Judge Calabresi made his comments from the floor during a question-and-answer period that was part of a panel discussion on the impact of the upcoming election on law and policy.

"I'm a judge and so I'm not allowed to talk politics. So I'm not going to talk about some of the issues that were mentioned or what some have said is the extraordinary record of incompetence of this administration," he said.

Two Republicans on the panel politely rejected Judge Calabresi's contention that Mr. Bush has overstepped his bounds.

A White House counsel under President George H.W. Bush said Judge Calabresi suggested the war in Iraq was a bold and inappropriate use of power without noting that the president's policy initially enjoyed broad bipartisan support.

"It was approved with a pretty solid vote from Congress," C. Boyden Gray said. Mr. Gray said conservatives believe Mr. Bush has been too cautious on issues like Medicare reform.

"If anything, he's been too shy of doing things," the attorney said.

A top Supreme Court litigator, Jay Sekulow, said it would be unwise to place limits on Mr. Bush's authority simply because he did not win the popular vote.

"To say that a person who comes in under an Electoral College vote but not a majority of the popular vote and they're somehow relegated to president-minus, I think is a very dangerous precedent," said Mr. Sekulow, who is chief counsel for a conservative legal group, the American Center for Law and Justice.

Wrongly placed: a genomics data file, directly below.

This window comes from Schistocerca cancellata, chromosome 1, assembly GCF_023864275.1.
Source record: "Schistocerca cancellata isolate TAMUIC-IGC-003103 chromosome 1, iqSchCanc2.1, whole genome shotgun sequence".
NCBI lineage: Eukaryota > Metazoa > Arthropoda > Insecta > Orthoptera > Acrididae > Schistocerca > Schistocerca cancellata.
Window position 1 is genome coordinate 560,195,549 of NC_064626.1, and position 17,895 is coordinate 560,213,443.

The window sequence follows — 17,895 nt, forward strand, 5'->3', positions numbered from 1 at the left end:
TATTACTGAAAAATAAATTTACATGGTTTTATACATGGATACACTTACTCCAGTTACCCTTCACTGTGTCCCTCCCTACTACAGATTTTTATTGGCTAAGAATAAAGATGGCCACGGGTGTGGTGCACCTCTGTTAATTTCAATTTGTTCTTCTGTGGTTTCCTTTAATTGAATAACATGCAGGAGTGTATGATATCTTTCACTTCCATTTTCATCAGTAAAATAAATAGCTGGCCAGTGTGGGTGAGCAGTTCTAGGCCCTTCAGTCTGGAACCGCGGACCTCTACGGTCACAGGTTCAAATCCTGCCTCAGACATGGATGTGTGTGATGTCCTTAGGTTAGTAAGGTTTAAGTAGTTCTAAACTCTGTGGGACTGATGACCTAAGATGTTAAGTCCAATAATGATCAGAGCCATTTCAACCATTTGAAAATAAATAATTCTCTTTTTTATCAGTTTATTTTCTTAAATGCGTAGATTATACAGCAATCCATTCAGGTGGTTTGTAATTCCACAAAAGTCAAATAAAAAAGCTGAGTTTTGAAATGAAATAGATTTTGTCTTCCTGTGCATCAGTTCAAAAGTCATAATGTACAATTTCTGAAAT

One of the Democrats on stage endorsed Judge Calabresi's comments.

"I absolutely obviously agree with what Judge Calabresi was trying to get at," said a former chief of staff to Vice President Gore, Ronald Klain.

On Friday evening, Justice Breyer addressed the group. His presentation was more restrained. He detailed his thinking on the affirmative action cases the court recently decided. However, most of his remarks consisted of a celebration of the respect that most Americans show for the high court's rulings.

"Ignoring the court isn't done in this family," the justice said.

During a session on corporate crime, a prominent class-action lawyer, Melvyn Weiss of Manhattan, warned that tort reform and similar measures could wipe out the plaintiffs' bar.

Brandishing a copy of a Manhattan Institute report on trial lawyers, Mr. Weiss said, "This is what we're up against, ladies and gentlemen, and if we don't fight it, we're dead meat."

Another panelist said stockholders who said little about corporate governance in the 1990s share some of the blame for the recent corporate scandals.

"We were all making money. We weren't out there saying, 'Get 'em Mel. Go get 'em, Mel," said a former attorney general of Massachusetts and a former president of Common Cause, Scott Harshbarger. He praised New York's attorney general for his investigations.

"Elliott Spitzer has not drilled a dry hole yet," Mr. Harshbarger said.

At another discussion, liberal lawyers said it was hypocritical for Republicans to push federal caps on damages in state tort cases while maintaining that they favor limited federal government.